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Senate Democrats Plot Move To Make Medicare Changes Harder

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WASHINGTON -- As part of a midterm elections effort to portray Democrats as the party protecting and nurturing the middle class, the Democratic Senate leadership is eyeing a way to make it harder for lawmakers to cut Medicare.

The proposal, which was outlined by Sen. Chuck Schumer (D-N.Y.) in a small briefing with reporters, would establish a mandatory 60-vote threshold for any legislative proposal to raise the age for Medicare benefits or to reduce those benefits.

"We don’t have all the details yet. But we would make it harder to either cut benefits or raise the age," Schumer said.

Details of the policy were indeed quite vague, and it was not certain the idea would be pursued. But an aide said that to institute the threshold, Democrats probably would have to amend the Budget Act of 1974, which includes the so-called Byrd rule -- named after the late Sen. Robert Byrd (D-W.Va.) -- that bars Congress from adding "extraneous" measures to budget reconciliation bills.

Another prohibition already on the books bars changing Social Security through the reconciliation process, and it wouldn't be too great a leap to suggest adding Medicare.

The bill to make the change could be subject to a filibuster, meaning that it would likely need 60 votes for passage in the Senate. Befitting the political purpose of the entire enterprise, if Republicans were to object, they would risk being portrayed as against protecting Medicare from cuts.

Still, House Republicans would be unlikely to go along.

Such a proposal could nonetheless be advantageous for Democrats, who have been routinely attacked over the Medicare Advantage cuts included in the president's health care act.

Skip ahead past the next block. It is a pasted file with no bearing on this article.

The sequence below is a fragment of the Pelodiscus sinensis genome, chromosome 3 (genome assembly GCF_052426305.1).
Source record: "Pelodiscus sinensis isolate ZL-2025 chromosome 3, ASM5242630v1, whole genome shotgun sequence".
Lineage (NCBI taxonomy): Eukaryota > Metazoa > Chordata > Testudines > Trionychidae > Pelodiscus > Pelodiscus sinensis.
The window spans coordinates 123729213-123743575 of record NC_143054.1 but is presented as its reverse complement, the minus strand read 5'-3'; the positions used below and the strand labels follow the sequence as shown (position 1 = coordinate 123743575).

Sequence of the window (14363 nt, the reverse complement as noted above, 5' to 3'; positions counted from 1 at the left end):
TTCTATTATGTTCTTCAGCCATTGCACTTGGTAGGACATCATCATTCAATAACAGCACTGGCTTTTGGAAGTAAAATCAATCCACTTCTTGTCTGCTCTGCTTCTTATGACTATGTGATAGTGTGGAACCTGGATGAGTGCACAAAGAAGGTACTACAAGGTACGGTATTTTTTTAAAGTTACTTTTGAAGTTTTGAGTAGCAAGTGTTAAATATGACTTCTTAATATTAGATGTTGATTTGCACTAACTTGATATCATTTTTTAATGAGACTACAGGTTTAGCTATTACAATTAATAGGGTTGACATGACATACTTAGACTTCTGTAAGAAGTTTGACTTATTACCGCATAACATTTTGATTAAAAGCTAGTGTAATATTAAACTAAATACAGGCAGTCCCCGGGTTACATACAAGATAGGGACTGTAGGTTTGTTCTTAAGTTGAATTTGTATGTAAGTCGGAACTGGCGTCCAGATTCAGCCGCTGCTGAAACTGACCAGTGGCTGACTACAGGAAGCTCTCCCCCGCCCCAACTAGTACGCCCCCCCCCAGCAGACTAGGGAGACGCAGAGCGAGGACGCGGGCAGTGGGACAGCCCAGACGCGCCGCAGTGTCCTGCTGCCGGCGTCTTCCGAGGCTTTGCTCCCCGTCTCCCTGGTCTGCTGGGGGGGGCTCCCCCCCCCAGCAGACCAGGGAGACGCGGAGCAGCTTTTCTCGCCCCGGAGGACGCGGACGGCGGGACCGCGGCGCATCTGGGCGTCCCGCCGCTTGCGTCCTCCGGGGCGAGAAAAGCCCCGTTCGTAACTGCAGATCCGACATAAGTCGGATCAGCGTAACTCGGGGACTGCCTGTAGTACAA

If Democrats did push this new measure, and if it somehow passed, it would have no impact on actual legislation in 2014. Senate Budget Committee Chairman Patty Murray (D-Wash.) has already said that her chamber will not produce a new budget for next year, preferring to live by spending caps agreed to in the two-year deal she worked out with her House counterpart, Rep. Paul Ryan (R-Wis.), back in December.

"It would be entirely symbolic because they've already said there's not going to be a budget," said Stan Collender, a budget expert with Qorvis Communications.

Yet it could make it tougher to cut Medicare down the road, should Democrats and Republicans again find themselves at loggerheads over spending and again try to change spending plans through budget reconciliation. Though such bills cannot be filibustered, an amended Byrd rule would leave the 60-vote threshold intact for Medicare. And that would put the safety net program off limits in any future budget deal that might pursue the sort of grand bargain that President Barack Obama and House Speaker John Boehner (R-Ohio) flirted with in 2011.

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